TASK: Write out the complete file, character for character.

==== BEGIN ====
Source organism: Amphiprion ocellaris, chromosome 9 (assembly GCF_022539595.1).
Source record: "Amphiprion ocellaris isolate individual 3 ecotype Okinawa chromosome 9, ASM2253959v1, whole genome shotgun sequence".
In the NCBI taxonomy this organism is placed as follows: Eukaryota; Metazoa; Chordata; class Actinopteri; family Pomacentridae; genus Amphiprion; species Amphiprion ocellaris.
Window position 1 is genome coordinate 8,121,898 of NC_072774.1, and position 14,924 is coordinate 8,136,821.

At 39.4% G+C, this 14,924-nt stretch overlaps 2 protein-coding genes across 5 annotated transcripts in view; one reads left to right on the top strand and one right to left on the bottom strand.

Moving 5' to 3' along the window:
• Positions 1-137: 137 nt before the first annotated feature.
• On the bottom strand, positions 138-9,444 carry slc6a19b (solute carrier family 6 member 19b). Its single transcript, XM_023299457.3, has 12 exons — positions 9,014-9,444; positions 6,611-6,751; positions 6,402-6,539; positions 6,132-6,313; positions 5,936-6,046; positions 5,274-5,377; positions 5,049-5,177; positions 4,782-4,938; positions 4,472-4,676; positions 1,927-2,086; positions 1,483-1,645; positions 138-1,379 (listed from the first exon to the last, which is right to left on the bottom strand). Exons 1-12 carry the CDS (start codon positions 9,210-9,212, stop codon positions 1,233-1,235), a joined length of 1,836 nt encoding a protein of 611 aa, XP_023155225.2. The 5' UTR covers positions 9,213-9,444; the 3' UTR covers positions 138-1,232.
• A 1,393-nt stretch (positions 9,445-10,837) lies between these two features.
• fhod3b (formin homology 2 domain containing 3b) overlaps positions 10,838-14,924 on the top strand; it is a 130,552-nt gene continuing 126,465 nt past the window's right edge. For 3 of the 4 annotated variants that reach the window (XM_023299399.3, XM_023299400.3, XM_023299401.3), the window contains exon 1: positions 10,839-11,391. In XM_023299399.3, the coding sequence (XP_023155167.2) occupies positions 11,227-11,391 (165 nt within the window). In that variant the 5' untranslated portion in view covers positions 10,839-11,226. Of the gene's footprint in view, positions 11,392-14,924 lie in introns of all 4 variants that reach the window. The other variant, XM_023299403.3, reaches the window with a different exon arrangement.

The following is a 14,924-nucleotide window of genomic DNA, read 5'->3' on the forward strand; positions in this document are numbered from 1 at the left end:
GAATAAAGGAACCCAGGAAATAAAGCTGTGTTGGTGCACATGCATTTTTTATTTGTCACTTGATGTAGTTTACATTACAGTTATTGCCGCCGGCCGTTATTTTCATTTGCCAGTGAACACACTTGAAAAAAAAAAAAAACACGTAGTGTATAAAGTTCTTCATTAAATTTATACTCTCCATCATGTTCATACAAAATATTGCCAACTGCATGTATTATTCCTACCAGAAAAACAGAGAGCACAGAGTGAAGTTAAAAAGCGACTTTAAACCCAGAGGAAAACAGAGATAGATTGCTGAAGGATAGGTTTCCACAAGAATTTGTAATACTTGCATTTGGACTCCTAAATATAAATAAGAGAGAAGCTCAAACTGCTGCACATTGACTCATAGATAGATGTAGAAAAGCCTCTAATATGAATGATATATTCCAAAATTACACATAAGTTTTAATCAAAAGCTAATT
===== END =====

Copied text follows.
Source organism: Amphiprion ocellaris, chromosome 9 (assembly GCF_022539595.1).
Source record: "Amphiprion ocellaris isolate individual 3 ecotype Okinawa chromosome 9, ASM2253959v1, whole genome shotgun sequence".
In the NCBI taxonomy this organism is placed as follows: Eukaryota; Metazoa; Chordata; class Actinopteri; family Pomacentridae; genus Amphiprion; species Amphiprion ocellaris.
Window position 1 is genome coordinate 8,121,898 of NC_072774.1, and position 14,924 is coordinate 8,136,821.

At 39.4% G+C, this 14,924-nt stretch overlaps 2 protein-coding genes across 5 annotated transcripts in view; one reads left to right on the top strand and one right to left on the bottom strand.

Moving 5' to 3' along the window:
• Positions 1-137: 137 nt before the first annotated feature.
• On the bottom strand, positions 138-9,444 carry slc6a19b (solute carrier family 6 member 19b). Its single transcript, XM_023299457.3, has 12 exons — positions 9,014-9,444; positions 6,611-6,751; positions 6,402-6,539; positions 6,132-6,313; positions 5,936-6,046; positions 5,274-5,377; positions 5,049-5,177; positions 4,782-4,938; positions 4,472-4,676; positions 1,927-2,086; positions 1,483-1,645; positions 138-1,379 (listed from the first exon to the last, which is right to left on the bottom strand). Exons 1-12 carry the CDS (start codon positions 9,210-9,212, stop codon positions 1,233-1,235), a joined length of 1,836 nt encoding a protein of 611 aa, XP_023155225.2. The 5' UTR covers positions 9,213-9,444; the 3' UTR covers positions 138-1,232.
• A 1,393-nt stretch (positions 9,445-10,837) lies between these two features.
• fhod3b (formin homology 2 domain containing 3b) overlaps positions 10,838-14,924 on the top strand; it is a 130,552-nt gene continuing 126,465 nt past the window's right edge. For 3 of the 4 annotated variants that reach the window (XM_023299399.3, XM_023299400.3, XM_023299401.3), the window contains exon 1: positions 10,839-11,391. In XM_023299399.3, the coding sequence (XP_023155167.2) occupies positions 11,227-11,391 (165 nt within the window). In that variant the 5' untranslated portion in view covers positions 10,839-11,226. Of the gene's footprint in view, positions 11,392-14,924 lie in introns of all 4 variants that reach the window. The other variant, XM_023299403.3, reaches the window with a different exon arrangement.

The following is a 14,924-nucleotide window of genomic DNA, read 5'->3' on the forward strand; positions in this document are numbered from 1 at the left end:
GAATAAAGGAACCCAGGAAATAAAGCTGTGTTGGTGCACATGCATTTTTTATTTGTCACTTGATGTAGTTTACATTACAGTTATTGCCGCCGGCCGTTATTTTCATTTGCCAGTGAACACACTTGAAAAAAAAAAAAAACACGTAGTGTATAAAGTTCTTCATTAAATTTATACTCTCCATCATGTTCATACAAAATATTGCCAACTGCATGTATTATTCCTACCAGAAAAACAGAGAGCACAGAGTGAAGTTAAAAAGCGACTTTAAACCCAGAGGAAAACAGAGATAGATTGCTGAAGGATAGGTTTCCACAAGAATTTGTAATACTTGCATTTGGACTCCTAAATATAAATAAGAGAGAAGCTCAAACTGCTGCACATTGACTCATAGATAGATGTAGAAAAGCCTCTAATATGAATGATATATTCCAAAATTACACATAAGTTTTAATCAAAAGCTAATT